Biodegradable Materials Need A Closer Look

July 18, 2022
A 10-year biodiversity probe raises questions for the chemical industry

An international team of experts has identified 15 key issues as likely to have a significant impact on marine and coastal biodiversity over the next 5–10 years. Several of these tie in with chemical industry interests.

Thirty experts in marine and coastal systems from 11 countries, and from a variety of backgrounds including scientists and policymakers, developed an “horizon scanning” technique that focuses on identifying issues not currently receiving widespread attention, but that will likely become important over the next decade. The aim is to raise awareness and encourage investment into full assessment of these issues now, to drive policy change before the issues have a major impact on biodiversity. Their latest report is published in a recent issue of Nature Ecology & Evolution.

“Marine and coastal ecosystems face a wide range of emerging issues that are poorly recognized or understood, each having the potential to impact biodiversity,” says James Herbert-Read of the Department of Zoology at the University of Cambridge, Cambridge, U.K., and joint first author of the paper. “By highlighting future issues, we’re pointing to where changes must be made today — both in monitoring and policy — to protect our marine and coastal environments,” he adds.

Of particular relevance to the chemical industry is the section concerning the effects of biodegradable materials in the marine environment. While consumer pressure is prompting the replacement of some fossil-fuel-based plastics with biodegradable polymers, the report’s authors stress rigorous toxicity testing or lifecycle assessments of biodegradables is needed.

“Materials such as polybutylene succinate, polylactic acid, or cellulose and starch-based materials may become marine litter and cause harmful effects akin to conventional plastics. The long-term and large-scale effect of the use of biodegradable polymers in products (e.g., clothing) and the unintended release of byproducts, such as microfibers, into the environment remain unknown. However, some natural microfibers have greater toxicity than plastic microfibers when consumed by aquatic invertebrates,” the authors note.

They urge jurisdictions to enact and enforce suitable regulations to require individual assessment of all new materials intended to biodegrade in a full range of marine environmental conditions. In addition, testing should include studies on the toxicity of major transition chemicals created during the breakdown process, ideally considering the different trophic levels of marine food webs.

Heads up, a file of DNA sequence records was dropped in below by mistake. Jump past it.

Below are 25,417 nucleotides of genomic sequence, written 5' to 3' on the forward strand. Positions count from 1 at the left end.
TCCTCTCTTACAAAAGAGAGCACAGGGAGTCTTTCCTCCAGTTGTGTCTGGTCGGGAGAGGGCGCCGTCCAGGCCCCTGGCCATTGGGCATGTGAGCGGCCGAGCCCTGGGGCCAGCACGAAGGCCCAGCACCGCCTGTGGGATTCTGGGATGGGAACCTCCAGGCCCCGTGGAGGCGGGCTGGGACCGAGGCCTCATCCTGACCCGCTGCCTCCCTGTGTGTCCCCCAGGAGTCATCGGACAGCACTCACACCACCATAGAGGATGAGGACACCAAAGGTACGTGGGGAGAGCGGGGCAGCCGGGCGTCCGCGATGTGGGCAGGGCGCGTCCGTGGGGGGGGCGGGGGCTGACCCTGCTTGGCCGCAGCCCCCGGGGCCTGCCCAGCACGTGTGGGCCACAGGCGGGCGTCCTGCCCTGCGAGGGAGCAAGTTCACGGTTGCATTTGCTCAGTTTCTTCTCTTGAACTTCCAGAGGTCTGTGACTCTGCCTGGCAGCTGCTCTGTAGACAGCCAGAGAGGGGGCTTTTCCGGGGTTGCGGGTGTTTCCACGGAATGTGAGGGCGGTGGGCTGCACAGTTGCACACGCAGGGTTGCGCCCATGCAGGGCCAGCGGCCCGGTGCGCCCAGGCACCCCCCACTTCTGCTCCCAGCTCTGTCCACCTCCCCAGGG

“Governments are making a push for the use of biodegradable materials — but we don’t know what impacts these materials may have on ocean life,” Herbert-Read emphasizes.

Another issue raised is resource exploitation. Here, the report points to pharmaceuticals, cosmetics, nutraceuticals and biomedical industries’ efforts to find new sources of collagen for use in their products. Religious issues and potential disease transmission hazards from traditional bovine and porcine sources is focusing attention on alternatives such as marine organisms discarded by fisheries. However, the report notes that this could discourage the industry’s efforts to reduce the capture of non-target species. More sustainable could be jellyfish harvesting and waste products from the fish processing industry including skin, bones and trims.

Then there is lithium, demand for which is expected to increase five-fold by 2030. As well as battery manufacturers, biomedical applications including pharmaceuticals, industrial agents, and biomaterials are all clambering for new supplies. One potential source is deep-sea brines and cold seeps, using solid-state electrolyte membranes to enrich the element’s concentration. However, these deep-sea ecosystems and potential sources of novel marine genetic resources that could be used by the same industries are little understood. “These concerns point to the need to better quantify and monitor biodiversity in these extreme environments to establish baselines and aid management,” the authors write.

Trace element contamination is another issue and one likely to be compounded by the transition to green technologies. Electric car batteries currently depend almost exclusively on lithium-ion chemistries, with potential trace element emissions spanning their lifecycle from raw material extraction to recycling or end-of-life disposal. The report notes, “Increasing pollution from battery production, recycling, and disposal in the next decade could substantially increase the potentially toxic trace element contamination in marine and coastal systems worldwide.”

This horizon scanning process has previously been used by Cambridge researchers to identify issues that later came to prominence; a scan in 2009 gave an early warning that microplastics could become a major problem in marine environments.

Seán Ottewell is Chemical Processing's editor at large. You can email him at [email protected].

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